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Create a Primitive Patina on Your Funky Junk
By: A Cat Eye Girl  -  9/8/2011

Here is a little insider painting secret that Agent 99 learned from Wendy Christie, her picker long ago, in a far away land . . . before "funky junk."

Use acrylic craft paint on "primitive" cabinets and funky junk furniture instead of latex paint.  Here's why:

  • Acrylic craft paint will not gum up your sand paper.
  • It's easy to mimic the patina that only time and pressure can create with acrylic paint. Your cabinet will not look like it's been "sanded back," rather the patina will look old and worn over time.
  • The primitive acrylic paint colors are true to the "primitive" palette.
  • Once you have experienced the coverage of a 2 ounce bottle of acrylic paint, you will never again have leftover paint that you have to store.

Wendy's home was filled withfunky junk, funky junk show, vintage, vintage show, antique store, Spokane, Kennewick, Portland, Yakima, Prosser, Pasco, Tri-Cities, Monroe, Puyallup, Hillsboro, Washington, Oregon new and old cabinets that she prepped for paint -- sanding, setting nails, filling holes . . . -- and then painted with tiny bottles of acrylic paint.  Two of her favorite colors were "Teddy Bear Tan" and "Barn Red." 

After she painted the entire cabinet, inside and out, she would hit it with a sanding block or her orbital disc sander being mindful to sand back the paint in logical "wear" locations . . . near the handles or pulls and on the door's face frame, toe kick . . . .

When she was satisfied with the "wear" that she had sanded away, she applied several coats of a Minwax or Varathane - both of which allow you to apply both a stain and a polyurethane topcoat in one application.  The effect was amazing!  Everyone who entered Wendy's "primitive" suburban home was dazzled by her "primitive cabinets" and wanted to know, "where did you find all of these fabulous cabinets?"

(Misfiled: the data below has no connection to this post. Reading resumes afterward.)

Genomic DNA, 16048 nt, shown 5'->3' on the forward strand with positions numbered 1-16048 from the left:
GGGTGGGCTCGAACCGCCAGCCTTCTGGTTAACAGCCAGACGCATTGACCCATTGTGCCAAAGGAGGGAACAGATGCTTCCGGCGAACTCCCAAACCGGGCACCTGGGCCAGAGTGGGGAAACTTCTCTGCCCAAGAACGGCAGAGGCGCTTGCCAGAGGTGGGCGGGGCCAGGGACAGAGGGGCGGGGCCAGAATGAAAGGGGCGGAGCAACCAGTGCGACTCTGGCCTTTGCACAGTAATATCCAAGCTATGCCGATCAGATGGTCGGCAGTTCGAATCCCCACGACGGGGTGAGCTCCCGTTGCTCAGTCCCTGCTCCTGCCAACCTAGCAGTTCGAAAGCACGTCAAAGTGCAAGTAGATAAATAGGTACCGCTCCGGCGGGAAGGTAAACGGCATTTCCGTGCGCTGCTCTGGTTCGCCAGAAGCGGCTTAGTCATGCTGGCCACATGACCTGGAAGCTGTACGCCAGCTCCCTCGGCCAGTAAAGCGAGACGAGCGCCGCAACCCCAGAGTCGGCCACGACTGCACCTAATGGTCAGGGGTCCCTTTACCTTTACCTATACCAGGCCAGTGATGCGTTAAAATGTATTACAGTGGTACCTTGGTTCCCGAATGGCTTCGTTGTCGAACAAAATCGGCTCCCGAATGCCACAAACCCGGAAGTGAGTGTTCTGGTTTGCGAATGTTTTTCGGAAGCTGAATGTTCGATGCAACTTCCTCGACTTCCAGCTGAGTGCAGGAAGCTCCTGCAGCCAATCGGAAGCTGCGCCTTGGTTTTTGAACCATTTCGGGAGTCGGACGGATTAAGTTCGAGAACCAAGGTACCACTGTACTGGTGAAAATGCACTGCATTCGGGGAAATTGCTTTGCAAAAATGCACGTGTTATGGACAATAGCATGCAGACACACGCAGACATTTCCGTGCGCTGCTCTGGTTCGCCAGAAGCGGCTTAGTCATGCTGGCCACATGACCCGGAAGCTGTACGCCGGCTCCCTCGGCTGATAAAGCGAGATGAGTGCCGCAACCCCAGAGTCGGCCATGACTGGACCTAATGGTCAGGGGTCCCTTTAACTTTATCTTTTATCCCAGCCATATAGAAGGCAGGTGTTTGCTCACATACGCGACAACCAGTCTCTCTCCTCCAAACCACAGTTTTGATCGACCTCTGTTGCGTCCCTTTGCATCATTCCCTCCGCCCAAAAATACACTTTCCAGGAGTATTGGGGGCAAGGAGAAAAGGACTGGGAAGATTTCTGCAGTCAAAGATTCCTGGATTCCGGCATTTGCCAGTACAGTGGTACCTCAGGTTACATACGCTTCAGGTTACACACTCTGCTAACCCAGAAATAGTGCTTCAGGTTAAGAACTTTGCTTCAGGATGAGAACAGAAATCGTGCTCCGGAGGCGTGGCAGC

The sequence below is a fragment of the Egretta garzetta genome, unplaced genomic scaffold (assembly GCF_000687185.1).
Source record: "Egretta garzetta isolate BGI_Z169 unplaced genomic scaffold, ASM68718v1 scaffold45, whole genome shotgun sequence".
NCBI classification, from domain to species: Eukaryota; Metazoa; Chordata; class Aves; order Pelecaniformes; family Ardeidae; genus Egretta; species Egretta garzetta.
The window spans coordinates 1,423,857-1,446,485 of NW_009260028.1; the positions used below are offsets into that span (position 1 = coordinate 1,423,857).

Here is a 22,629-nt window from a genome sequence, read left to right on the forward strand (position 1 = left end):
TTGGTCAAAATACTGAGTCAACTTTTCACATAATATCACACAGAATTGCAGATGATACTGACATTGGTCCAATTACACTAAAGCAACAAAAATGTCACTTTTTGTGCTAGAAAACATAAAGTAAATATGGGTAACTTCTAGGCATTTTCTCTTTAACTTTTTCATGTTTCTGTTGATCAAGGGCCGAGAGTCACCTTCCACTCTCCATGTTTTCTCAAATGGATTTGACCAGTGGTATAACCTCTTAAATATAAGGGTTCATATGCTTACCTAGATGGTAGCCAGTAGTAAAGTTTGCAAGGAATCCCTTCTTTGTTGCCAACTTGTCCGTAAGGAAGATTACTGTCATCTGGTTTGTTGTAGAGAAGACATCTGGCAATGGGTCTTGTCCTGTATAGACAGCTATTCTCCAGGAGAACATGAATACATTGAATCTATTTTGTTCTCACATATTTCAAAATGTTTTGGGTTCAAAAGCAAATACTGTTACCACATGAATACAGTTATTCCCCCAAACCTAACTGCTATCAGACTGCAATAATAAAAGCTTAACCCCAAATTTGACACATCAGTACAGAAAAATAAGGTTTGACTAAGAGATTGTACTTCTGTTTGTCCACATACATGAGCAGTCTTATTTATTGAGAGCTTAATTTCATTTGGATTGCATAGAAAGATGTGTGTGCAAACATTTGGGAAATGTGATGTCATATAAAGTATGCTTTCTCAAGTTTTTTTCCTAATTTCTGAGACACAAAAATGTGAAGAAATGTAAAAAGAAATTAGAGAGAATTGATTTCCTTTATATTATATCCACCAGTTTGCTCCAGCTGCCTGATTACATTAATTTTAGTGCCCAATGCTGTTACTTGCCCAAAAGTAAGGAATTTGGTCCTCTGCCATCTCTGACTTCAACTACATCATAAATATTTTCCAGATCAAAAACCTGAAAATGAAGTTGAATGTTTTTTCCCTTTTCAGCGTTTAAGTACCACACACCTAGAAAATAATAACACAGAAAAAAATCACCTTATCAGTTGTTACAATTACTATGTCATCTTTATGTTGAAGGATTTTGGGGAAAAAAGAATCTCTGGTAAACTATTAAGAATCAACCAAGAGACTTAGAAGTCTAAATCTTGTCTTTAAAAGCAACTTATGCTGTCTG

The topcoat added depth and breadth to the color and aged the paint and gave it a patina that was the next best thing to what only time and pressure can create.  It also protected her efforts and made her cabinet's user friendly and easy to care for and clean. 

When she painted with a color new to her, she tested her combination of paint colors with stain / polyurethane colors on a scrap of wood of the same species of wood that the cabinet she was working on was made out of . . . before she applied the topcoat.  Different colors of Minwax and Varathane topcoats affect the "finished" color of the paint.

This technique works on any wooden furniture, funky junk made out of wood that you want to age and coordinate with your home's palette.

Sorry we don't have a picture of one of Wendy's amazing cabinets to share, it was afterall long ago, in a far away land . . . maybe you could send us a picture of your funky junk project after you give it a primitive patina? 


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Less is usually more, though when you are recycling and repurposing, more is, well, actually more!

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